Elvis Presley Had to Have This 1 Food in the Graceland Refrigerator

Elvis Presley‘s diet has been an object of fascination to his devoted fans. Presley’s eating habits were based on the foods he grew up eating as a child in Tupelo, Mississippi. Fans knew of his love for foods such as the iconic fried peanut butter and banana sandwich. However, there were other items that Elvis insisted remain stocked in the kitchen refrigerator at Graceland at all times.

What were some of Elvis’ favorite foods?

One of the things that Presley enjoyed indulging in was breakfast foods. Day or night, he would ring up the Graceland kitchen staff and ask them to cook a breakfast feast said Albert Goldman in his book Elvis.

He loved enormous breakfasts complete with sausage, bacon, eggs, fried potatoes, home-baked rolls, and coffee.

Fried to a crisp were sausage, bacon, eggs, and potatoes.

“A pound of sausage or a pound of bacon was just a meal for him,” one of his Graceland cooks, Pauline Nicholson, said in the book The Life and Cuisine of Elvis Presley, by David Adler.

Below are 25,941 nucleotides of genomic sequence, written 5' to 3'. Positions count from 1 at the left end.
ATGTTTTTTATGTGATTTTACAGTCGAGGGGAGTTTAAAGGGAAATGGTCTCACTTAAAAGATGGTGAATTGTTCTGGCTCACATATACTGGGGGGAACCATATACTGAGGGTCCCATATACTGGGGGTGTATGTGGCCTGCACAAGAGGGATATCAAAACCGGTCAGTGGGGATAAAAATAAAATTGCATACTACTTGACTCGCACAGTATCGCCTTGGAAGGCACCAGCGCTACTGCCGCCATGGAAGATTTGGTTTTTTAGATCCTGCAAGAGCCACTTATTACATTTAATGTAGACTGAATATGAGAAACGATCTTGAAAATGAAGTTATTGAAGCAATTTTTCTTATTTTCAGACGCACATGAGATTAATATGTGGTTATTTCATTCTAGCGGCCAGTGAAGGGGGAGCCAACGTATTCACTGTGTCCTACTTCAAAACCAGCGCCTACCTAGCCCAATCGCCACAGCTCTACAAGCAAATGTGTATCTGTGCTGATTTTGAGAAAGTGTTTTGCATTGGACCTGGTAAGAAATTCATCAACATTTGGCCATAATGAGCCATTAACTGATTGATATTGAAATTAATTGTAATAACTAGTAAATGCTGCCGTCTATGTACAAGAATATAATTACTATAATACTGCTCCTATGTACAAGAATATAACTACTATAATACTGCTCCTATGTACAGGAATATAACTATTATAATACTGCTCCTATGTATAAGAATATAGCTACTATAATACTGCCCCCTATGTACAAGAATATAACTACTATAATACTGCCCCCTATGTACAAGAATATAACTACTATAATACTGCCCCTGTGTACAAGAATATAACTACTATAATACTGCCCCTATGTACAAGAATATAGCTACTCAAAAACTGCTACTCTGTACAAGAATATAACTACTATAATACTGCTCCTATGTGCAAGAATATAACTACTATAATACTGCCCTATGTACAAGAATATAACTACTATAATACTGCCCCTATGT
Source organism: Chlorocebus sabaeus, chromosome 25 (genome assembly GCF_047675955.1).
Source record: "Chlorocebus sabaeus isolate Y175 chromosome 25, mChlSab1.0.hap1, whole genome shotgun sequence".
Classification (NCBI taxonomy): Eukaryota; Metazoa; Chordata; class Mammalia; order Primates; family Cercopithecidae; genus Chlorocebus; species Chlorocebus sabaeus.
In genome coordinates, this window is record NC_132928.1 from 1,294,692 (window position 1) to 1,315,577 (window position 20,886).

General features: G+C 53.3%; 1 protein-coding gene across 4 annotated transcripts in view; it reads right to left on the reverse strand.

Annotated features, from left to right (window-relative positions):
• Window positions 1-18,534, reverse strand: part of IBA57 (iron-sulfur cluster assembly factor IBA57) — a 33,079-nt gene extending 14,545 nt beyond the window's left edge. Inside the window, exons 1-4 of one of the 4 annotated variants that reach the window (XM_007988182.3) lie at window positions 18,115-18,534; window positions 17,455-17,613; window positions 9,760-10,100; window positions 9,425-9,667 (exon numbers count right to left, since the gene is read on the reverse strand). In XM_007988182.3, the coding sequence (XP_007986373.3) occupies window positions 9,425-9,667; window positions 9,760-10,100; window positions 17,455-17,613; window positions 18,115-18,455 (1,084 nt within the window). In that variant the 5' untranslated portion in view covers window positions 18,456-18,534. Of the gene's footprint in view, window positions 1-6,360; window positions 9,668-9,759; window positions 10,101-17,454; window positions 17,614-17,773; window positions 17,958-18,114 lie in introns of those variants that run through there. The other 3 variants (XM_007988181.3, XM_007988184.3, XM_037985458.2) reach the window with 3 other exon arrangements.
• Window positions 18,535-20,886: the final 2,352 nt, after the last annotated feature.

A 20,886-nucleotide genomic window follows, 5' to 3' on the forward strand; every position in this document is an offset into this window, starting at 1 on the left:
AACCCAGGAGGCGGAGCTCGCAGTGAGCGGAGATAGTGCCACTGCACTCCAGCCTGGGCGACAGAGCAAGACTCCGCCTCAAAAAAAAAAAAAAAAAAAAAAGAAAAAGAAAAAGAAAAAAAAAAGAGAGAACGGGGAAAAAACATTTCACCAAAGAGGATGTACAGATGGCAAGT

This one food had to be in the Graceland refrigerator at all times

Presley had an extensive list of favorites that needed to be kept on hand at all times in the Graceland refrigerator. However, there was one item that should always be at the ready in case he decided to eat it.

That food was banana pudding.

Adler explained the dessert was made fresh each evening. This way if Presley wanted to enjoy the dessert of vanilla wafers, pudding, bananas, and whipped cream, it would be ready.

Another treat made fresh nightly was chocolate pudding.

Other foods that needed to be available if Elvis Preseley requested them

This never wavered as Presley was reportedly a creature of habit and regularly ate the same things day after day.

Presley’s mother Gladys influenced his food choices

Gladys Presley who most influenced her son’s food choices.

Gladys Presley expressed her love for her son through food. She would prepare him country staples of the time reported Adler in his book. These included “goody mush” (the inside of corn bread mashed into cooked vegetables) and “soaks” (corn bread saturated with buttermilk).

Macaroni and cheese, fried chicken, chicken-fried steak, buttermilk biscuits and sweet potato pie are also some of the southern staples that Gladys prepared for her son.

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